Many of the world’s would-be artists are trying to find their style, experimenting with as many different styles as possible to find one that works for them. The results of this intense experimentation can be somewhat outlandish, to put it mildly.
This was no less the case for surrealist artist Rene Magritte. Born November 21st 1898 in Belgium as Rene Francois Ghislain Magritte, the artist’s early life was riddled with trauma. The financial hardships of his father’s business forced the family to move regularly. Compounding the young Magritte’s misery, his mother committed suicide by drowning in 1912.
Magritte sought comfort, as many artists do, through creative pursuits, such as films, novels and painting. This early appreciation for the arts led him to study at Academie Royale des Beaux-Arts in 1916, remaining for two years. This exposed him to the works of cubism and futurism, adding to his existing predilection for impressionism.
“The torment and chaos Magritte witnesseD in world war II led him to pursue happier material”
Much of Magritte’s work was influenced by the similarly surreal artist Pablo Picasso. His circle of influence was expanded by the creative colleagues he met when he moved to Paris in 1927. These colleagues included Andre Breton, the writer; Paul Eluard, the poet; and the artists Salvador Dali, Max Ernst and Joan Miro.
World War II, with its colossal impact on the world, also served to change the course of Magritte’s life. The torment and chaos he witnessed in the war led him to pursue happier material and brighter colours within his work. This led him, along with many other artists, to the creation of a manifesto entitled “Surrealism in Full Sunlight”.
Magritte was diagnosed with pancreatic cancer in 1963. In his later years, he dabbled in various other creative media, such as films and sculpture, reflecting his earlier experimentation. Though his life may have ended August 15th 1967, his legacy lives on with his influence on many modern pop artists such as Andy Warhol.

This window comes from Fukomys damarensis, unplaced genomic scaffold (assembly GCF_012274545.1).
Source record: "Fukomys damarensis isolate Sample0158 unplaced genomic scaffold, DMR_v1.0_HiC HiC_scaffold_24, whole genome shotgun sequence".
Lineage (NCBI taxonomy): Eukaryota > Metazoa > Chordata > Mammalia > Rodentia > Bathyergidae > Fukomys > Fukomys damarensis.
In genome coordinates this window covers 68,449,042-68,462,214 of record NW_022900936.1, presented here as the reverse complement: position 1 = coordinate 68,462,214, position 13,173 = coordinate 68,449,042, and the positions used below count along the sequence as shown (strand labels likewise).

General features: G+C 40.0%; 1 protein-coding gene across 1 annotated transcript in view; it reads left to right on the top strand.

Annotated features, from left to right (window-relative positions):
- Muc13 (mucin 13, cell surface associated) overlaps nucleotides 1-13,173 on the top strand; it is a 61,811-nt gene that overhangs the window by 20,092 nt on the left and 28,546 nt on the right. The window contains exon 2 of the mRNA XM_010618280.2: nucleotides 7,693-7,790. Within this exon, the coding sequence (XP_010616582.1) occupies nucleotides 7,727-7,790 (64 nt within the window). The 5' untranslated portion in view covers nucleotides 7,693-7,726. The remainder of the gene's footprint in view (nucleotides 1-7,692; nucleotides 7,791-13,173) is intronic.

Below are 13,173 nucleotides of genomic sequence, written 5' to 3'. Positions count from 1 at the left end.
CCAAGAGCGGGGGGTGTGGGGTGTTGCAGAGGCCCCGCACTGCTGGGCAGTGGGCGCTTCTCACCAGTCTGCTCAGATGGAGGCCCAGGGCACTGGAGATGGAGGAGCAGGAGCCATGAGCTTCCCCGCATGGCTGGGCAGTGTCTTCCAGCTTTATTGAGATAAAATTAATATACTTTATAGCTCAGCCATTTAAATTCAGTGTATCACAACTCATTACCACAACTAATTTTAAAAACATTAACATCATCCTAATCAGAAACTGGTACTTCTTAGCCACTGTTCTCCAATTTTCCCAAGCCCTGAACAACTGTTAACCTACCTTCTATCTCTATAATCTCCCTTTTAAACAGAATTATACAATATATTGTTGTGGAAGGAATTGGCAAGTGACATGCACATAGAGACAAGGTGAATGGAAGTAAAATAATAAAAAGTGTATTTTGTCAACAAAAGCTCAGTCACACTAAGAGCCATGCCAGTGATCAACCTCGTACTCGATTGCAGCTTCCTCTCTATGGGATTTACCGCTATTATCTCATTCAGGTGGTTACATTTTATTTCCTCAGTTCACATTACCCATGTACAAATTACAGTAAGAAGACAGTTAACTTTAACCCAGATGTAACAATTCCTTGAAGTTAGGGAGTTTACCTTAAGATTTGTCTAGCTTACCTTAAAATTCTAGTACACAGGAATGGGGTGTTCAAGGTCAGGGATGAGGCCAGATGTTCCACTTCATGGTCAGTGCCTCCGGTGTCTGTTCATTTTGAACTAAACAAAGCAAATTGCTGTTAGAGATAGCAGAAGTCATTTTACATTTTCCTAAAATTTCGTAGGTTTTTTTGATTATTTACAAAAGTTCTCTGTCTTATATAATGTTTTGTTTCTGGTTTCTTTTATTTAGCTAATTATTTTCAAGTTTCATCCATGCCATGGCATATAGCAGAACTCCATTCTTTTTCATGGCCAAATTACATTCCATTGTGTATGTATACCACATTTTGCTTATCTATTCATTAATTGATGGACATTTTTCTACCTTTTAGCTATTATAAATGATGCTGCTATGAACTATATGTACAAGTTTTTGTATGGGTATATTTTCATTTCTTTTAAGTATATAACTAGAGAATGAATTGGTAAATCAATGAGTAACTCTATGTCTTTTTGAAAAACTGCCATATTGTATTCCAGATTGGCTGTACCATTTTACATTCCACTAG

Magritte’s legacy can also be witnessed in the many pieces of artwork he left behind. A notable example includes the simple yet powerful The Treachery of Images (1929). This piece is notable as being among the first of Magritte’s paintings to experiment with incorporating text into the work as well as imagery. Underneath the standard image of a smoker’s pope can be seen the rather befuddling phrase “Ceci n’est pas une pipe”, French for “This is not a pipe”. It is a typical example of the subversive nature of Magritte’s work.
“It is not just artists trying to find their voice in this mad world, it is every human being”
Another of Magritte’s painting includes The Return of the Flame (1943). A giant, suited man is depicted in a pose of deep thought, while in mid-stride across an unknown city. He wears a top hat on his head and a mask across his eyes. In his right hand is a bright red rose, which matches the bright red sky in the background. It is unknown if the “flame” of the title refers to a moniker used by the main figure of the piece, or to the fiery red colours used. It is entirely possible that it refers to both.
One of Magritte’s best known works is The Enchanted Domain (completed 1953). This work began as the result of a commission in 1951 to paint a cycle of murals for the casino at Knocke-le-Zoute on the Belgian coast. By 1953, Magritte had compiled a collection of some of his most renowned images. One such image includes a pair of apples wearing eye masks (similar to the one worn by the figure in The Return of the Flame), positioned alongside a tree containing hidden compartments, in which can be found a silver orb and a doll’s house. This may serve to teach the viewer that, if nothing else, life is full of surprises.
It’s not just artists who are trying to find their voice in this mad, unpredictable world of ours. It’s every human being on the planet who is attempting this feat. Magritte can teach us that we should never be afraid to try new things in our pursuit for expression and identity. We might learn new things about ourselves, and perhaps inspire a host of other people along the way.
–Luke Mayo, Editor (Art)
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